/ / Should I get a flu shot?

Should I get a flu shot?

Perhaps the main reason to doubt - many do notEspecially believe that the vaccine will protect against the flu. They say, he did the inoculation, but he still fell ill! In response, doctors quote data from various studies - for example, the Royal Society of General Practitioners of the British Department of Health: only half the cases the initial diagnosis of "influenza" is confirmed laboratory - that is, almost in time, what we consider to be a flu, which seems to have already taken root , - these are different types of ARI, also unpleasant, but much less dangerous for humans.

Another, no less "valid" reason to avoidInoculations - we are more afraid of complications from vaccines than of the flu itself. Either the person perceives the inoculation as the same flu, but only in a lighter form.

As doctors recognize, when there were vaccinesFirst generation, containing a living virus, so it was. But today, influenza vaccines are some synthetic compounds that can not cause disease in principle.

Who should not?

Influenza vaccines have virtually no contraindications. But to abandon them (at least for a while) is worth it for those who:

- there were allergic reactions to previous vaccinations;

- there is an allergy to the components of the vaccine (for example, to a protein of chicken eggs);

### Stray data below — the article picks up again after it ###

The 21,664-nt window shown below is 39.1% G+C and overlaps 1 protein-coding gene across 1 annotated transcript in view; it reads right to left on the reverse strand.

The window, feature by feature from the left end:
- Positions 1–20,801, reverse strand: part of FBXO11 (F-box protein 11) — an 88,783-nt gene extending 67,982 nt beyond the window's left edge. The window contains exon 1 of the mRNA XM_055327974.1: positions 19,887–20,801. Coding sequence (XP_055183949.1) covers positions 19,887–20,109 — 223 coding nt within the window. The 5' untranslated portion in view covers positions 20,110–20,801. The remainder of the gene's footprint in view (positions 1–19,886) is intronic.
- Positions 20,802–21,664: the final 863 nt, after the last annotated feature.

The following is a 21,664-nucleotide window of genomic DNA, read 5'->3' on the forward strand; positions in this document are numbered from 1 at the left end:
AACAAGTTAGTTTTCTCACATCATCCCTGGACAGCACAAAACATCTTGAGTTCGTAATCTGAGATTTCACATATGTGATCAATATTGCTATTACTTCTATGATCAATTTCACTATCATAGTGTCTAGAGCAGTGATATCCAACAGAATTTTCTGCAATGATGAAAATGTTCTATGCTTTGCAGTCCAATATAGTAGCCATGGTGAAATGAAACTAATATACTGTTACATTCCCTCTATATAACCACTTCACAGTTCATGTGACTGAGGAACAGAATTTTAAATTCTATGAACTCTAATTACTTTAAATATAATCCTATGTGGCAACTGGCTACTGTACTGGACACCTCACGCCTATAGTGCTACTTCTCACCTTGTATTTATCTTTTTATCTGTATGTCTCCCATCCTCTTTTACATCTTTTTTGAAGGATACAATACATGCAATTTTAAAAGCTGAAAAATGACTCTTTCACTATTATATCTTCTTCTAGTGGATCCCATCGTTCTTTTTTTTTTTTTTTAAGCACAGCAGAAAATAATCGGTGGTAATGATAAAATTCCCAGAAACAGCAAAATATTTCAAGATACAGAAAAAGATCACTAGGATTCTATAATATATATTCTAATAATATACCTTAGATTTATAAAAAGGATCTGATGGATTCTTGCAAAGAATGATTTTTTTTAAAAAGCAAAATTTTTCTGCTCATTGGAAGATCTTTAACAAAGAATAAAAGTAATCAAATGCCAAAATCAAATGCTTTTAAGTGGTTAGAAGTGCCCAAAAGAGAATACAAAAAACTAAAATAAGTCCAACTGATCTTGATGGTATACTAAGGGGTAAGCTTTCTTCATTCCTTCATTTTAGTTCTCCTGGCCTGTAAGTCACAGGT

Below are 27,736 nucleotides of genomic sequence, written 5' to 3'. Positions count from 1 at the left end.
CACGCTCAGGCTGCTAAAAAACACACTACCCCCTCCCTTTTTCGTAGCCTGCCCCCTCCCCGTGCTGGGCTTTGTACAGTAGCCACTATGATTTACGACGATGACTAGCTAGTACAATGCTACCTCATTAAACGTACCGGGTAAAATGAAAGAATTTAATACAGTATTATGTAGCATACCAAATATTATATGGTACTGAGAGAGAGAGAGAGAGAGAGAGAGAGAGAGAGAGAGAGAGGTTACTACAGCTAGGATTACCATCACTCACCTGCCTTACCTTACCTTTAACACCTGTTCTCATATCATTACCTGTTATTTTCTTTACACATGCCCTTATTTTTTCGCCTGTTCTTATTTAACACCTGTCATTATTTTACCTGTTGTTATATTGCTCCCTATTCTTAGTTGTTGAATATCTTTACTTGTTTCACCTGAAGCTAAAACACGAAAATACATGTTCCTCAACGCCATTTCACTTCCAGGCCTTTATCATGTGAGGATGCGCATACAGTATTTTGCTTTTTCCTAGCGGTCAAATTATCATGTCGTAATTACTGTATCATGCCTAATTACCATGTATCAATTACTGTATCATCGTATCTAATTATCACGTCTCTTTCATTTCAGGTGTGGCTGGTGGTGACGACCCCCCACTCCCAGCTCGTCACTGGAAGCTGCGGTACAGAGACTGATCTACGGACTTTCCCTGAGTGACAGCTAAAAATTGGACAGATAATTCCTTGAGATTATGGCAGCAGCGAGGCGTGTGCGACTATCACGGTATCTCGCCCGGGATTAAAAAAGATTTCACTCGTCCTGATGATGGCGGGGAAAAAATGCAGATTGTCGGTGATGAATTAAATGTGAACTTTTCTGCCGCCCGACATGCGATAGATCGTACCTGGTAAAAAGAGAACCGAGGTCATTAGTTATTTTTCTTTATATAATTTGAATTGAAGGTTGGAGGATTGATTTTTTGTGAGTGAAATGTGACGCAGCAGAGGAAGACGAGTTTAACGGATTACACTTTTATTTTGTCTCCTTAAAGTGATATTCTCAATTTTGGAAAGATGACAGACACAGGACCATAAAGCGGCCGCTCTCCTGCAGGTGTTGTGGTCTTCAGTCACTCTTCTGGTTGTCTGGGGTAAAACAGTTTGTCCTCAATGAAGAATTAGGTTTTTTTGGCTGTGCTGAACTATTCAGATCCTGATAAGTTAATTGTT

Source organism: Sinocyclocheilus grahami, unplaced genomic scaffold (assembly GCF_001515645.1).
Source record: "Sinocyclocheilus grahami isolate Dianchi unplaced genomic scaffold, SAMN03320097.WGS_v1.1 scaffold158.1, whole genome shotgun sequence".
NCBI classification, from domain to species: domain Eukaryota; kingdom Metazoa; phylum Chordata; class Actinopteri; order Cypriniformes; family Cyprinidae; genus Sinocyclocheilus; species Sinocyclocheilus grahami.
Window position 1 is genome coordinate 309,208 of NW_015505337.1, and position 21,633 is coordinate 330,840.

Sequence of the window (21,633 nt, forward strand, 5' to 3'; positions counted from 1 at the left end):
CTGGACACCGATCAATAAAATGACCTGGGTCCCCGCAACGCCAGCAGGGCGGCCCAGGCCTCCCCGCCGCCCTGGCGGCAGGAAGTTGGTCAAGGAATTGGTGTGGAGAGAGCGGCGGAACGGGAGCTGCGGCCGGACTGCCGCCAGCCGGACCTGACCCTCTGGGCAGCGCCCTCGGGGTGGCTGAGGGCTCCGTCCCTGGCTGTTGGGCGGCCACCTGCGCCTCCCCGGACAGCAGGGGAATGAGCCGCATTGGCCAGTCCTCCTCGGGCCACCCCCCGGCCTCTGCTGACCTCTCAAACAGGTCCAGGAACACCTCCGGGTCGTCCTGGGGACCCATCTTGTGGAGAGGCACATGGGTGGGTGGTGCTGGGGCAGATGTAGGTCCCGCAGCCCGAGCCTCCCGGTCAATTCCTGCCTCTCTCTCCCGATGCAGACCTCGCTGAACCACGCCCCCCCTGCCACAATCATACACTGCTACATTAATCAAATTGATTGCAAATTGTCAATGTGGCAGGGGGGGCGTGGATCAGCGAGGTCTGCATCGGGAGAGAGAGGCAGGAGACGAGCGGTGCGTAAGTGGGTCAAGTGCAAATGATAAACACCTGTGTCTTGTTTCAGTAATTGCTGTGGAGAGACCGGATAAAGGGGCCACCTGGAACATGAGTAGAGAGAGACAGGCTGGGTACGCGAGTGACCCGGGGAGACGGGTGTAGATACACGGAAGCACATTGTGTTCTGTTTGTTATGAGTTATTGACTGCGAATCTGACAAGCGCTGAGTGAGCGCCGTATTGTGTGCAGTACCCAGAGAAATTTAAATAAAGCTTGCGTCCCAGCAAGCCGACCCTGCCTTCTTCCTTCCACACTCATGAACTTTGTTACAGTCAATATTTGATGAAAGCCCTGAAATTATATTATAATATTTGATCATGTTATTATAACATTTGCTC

- with an aggravation of allergic or chronic diseases (should be at least two weeks after the outbreak);

- Acute illness with temperature. Also should pass at least two weeks after recovery, before putting the vaccine.

And to whom it is recommended

* For working people, who are "unprofitable";
* Students and all those who spend a lot of time in closed collectives;
* Children from 6 months (not to pick up the virus in kindergarten and school);
* People over 60 years of age (with age, immunity decreases);
* People with chronic physical illnesses, such as angina pectoris, diabetes mellitus, kidney failure, etc. (influenza causes an aggravation of all diseases);
* People who are at high risk in the professionInfluenza diseases (health workers, employees of educational institutions, public transport drivers, trade workers, social workers, police, military personnel).


PURPORT COMMENTARY

Complications are unpredictable


Doctor of Medical Sciences, Professor, Academician, WHO expert Vladimir TATOCHENKO:

- It's hard to argue with people who are convinced of theUnnecessary vaccinations. But I want to say that the flu is a disease that can cause severe complications in people of any age, regardless of health status. In addition, it often leads to death.

Despite the allegations that the vaccine is notHelps, the data says that every year the incidence of influenza decreases. Therefore, vaccination is recommended to everyone, starting from children older than 6 months of age. Modern flu vaccines do not contain live viruses and are therefore practically safe.

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